Kidnapping of foreign nationals is yet another of many crimes yet to be repudiated by the North Korean regime.
North Korea is in the news again, preparing to test a missile. A new Kim may be in charge, but Pyongyang’s provocative policies remain the same.
Kim Jong-un is the nominal ruler of the so-called Democratic People’s Republic of Korea. A one-time Chicago Bulls fan, the 20-something “Marshal of the DPRK” now appears to be fascinated by Disney characters.
Alas, the system he represents is anything but entertaining. A rapacious elite holds an otherwise productive and entrepreneurial people in poverty and privation; malnutrition and even starvation are routine. A brutal system of prison camps awaits anyone who dissents. The worst punishment is meted out to the religious, who believe there is a god apart from the latest exalted “leader” in Pyongyang.
Yet this horrid system is not only inflicted upon those unfortunate enough to be born into it. After creating hell on earth, the Kim family forced as many outsiders as possible to live in it.
In 1950 North Korea’s “Great Leader” Kim Il-sung sought to conquer the entire peninsula through war. Although thwarted in that attempt, Pyongyang pressed thousands of South Koreans into service in the North. The DPRK also lured immigrants with promises of a socialist “paradise,” prevented visitors from returning, and kidnapped a variety of foreigners including South Koreans, Japanese, Chinese, and Europeans.
Pyongyang has made slavery state policy.
Yoshi Yamamoto detailed North Korean practices in Taken! North Korea’s Criminal Abduction of Citizens of Other Countries, a report released in 2011 by the Committee for Human Rights in North Korea. Yamamoto has worked with families of Japanese abductees. A decade ago their plight focused attention on the North’s many crimes.
On September 17, 2002, Japanese Prime Minister Junichiro Koizumi visited Pyongyang. In an apparent attempt to win Japanese financial assistance, DPRK “Dear Leader” Kim Jong-il admitted that his nation had kidnapped several Japanese citizens “to enable Japanese language training in special agencies and for agents to obtain false identities to infiltrate.”
Nevertheless, Kim refused to acknowledge the magnitude of the practice. Explained Yamamoto, Kim’s “admission was not the whole truth, his government has provided false and unsubstantiated assertions since the admission, and demands for thorough bilateral investigations have repeatedly been denied by North Korea.” Japanese-North Korean relations remained stalled.
The scandal is far bigger than Japan, however. Wrote Yamamoto: “The information collected shows that North Korea’s policy of abducting foreigners was not limited to Japan or to small numbers of individuals. Of course, even a small number of abductees from Japan or any other country would be a severe violation of the rights of those abducted, a violation of international law, and a crime that would warrant international attention and concern. But North Korea’s practice of abductions was neither insignificant nor short-lived.”
The North may have seized as many as 180,000 people. Yamamoto counted 82,959 South Koreans forced north during the Korean War, 3,824 South Koreans, mostly fishermen, captured since the conflict’s end, more than 93,000 ethnic Korean migrants lured from Japan, roughly 100 Japanese kidnapped off of beaches and streets, 200 Chinese, mostly ethnic Koreans aiding defectors from the DPRK, taken from China, and at least 25 other foreigners held captive. There may be others.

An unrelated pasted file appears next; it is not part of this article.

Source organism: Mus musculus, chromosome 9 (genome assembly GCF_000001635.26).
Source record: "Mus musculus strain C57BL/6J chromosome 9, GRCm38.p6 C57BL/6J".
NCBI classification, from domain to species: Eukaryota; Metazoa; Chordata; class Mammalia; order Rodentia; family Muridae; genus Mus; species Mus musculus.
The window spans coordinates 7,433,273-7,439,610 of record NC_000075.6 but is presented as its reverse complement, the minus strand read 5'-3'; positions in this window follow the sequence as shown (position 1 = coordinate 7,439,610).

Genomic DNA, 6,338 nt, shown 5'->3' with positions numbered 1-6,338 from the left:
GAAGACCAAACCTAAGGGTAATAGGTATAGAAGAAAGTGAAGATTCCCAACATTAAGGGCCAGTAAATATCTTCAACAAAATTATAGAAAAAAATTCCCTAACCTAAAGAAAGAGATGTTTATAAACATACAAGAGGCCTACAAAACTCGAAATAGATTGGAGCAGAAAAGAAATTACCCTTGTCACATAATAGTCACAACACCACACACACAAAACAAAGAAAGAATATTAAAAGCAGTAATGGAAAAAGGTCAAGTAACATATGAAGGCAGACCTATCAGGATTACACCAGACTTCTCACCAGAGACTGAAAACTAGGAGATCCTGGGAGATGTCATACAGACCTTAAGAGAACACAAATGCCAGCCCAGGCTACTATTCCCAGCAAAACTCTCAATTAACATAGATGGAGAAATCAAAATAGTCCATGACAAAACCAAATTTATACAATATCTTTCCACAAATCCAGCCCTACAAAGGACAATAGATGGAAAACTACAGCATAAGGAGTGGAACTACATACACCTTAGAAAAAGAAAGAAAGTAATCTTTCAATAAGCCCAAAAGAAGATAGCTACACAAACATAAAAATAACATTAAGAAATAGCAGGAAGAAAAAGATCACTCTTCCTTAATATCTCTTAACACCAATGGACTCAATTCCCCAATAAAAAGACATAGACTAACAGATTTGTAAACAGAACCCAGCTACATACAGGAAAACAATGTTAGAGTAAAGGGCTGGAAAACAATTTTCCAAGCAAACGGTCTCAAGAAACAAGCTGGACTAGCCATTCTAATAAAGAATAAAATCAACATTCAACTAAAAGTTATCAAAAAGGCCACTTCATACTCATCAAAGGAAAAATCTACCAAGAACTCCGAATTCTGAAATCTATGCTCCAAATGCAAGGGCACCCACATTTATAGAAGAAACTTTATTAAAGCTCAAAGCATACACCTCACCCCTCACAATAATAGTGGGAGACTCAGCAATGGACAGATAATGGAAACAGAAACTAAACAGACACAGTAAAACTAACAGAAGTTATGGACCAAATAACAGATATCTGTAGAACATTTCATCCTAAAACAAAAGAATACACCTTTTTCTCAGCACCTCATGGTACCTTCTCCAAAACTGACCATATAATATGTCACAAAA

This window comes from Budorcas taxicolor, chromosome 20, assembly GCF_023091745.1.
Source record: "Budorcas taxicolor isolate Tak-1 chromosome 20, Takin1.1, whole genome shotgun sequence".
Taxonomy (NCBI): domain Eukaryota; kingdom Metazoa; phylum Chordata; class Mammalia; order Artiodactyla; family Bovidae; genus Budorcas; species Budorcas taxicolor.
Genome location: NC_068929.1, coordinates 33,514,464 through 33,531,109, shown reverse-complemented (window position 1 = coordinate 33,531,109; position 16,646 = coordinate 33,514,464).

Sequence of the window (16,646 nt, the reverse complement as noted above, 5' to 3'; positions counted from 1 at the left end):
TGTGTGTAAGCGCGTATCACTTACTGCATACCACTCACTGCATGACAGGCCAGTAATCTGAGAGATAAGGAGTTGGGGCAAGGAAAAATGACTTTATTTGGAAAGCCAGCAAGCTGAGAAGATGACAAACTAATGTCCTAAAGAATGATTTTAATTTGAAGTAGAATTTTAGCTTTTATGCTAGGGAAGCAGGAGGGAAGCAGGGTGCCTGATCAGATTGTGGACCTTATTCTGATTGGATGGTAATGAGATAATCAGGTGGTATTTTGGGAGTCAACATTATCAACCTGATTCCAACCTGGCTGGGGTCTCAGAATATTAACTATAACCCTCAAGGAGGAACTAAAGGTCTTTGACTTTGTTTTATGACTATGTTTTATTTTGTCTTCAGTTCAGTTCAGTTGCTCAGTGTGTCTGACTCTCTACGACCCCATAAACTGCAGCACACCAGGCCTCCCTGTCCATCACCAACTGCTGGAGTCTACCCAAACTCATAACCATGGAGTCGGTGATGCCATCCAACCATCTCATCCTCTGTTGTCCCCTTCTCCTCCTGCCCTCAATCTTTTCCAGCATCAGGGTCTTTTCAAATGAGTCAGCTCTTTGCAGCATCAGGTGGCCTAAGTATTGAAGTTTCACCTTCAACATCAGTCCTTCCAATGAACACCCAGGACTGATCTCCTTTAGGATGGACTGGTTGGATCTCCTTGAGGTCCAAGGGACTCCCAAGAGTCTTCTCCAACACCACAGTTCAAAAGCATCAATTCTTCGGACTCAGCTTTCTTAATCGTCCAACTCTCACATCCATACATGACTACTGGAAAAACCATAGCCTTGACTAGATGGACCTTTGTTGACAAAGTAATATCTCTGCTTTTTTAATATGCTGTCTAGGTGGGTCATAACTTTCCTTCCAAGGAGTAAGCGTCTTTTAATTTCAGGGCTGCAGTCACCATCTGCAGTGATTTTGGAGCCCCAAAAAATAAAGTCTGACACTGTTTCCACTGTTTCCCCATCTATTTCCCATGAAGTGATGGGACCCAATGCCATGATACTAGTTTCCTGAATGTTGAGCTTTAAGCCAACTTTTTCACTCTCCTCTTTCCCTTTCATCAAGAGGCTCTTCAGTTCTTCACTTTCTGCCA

The ruthless program was systematic and well-organized. Noted Yamamoto: “North Korea’s policy of abducting foreign citizens was intentional, directed by Kim Il-sung and Kim Jong-il themselves, executed by an extensive well-trained bureaucracy, and far-reaching in its scope and geographic reach.” At least four departments in the Korean Workers’ Party were involved and answered directly to the Kims. Wrote Yamamoto: “There is ample evidence that the regime had an official bureaucratic structure that employed, managed and monitored those abducted while they were in North Korea.”
In 1946 Kim Il-sung, installed as leader in the Soviet occupation zone in the northern half of the peninsula, announced: “In order to solve the shortage of intellectuals, we have to bring intellectuals from South Korea.” That could have meant creating a prosperous and free society to attract human talent voluntarily. However, Kim had very different intentions.
Yamamoto noted that only three days after invading the Republic of Korea, the KWP Military Committee issued instructions to capture “Southern political, economic, and socially prominent figures, reeducate them, and strengthen the military front line with them.” They ended up as de facto slaves. Soviet records reported that “the plan of transferring Seoul citizens to the North for their job placement in factories, coal mines and enterprises is being implemented in each related sector.”
There also was a concerted effort to attract ethnic Koreans from Japan with “the idea of helping to rebuild North Korea.” Tokyo’s tortured relationship with both Koreas grows out of turning the once independent kingdom into a colony. More than two million Koreans were living in Japan at the end of World War II.
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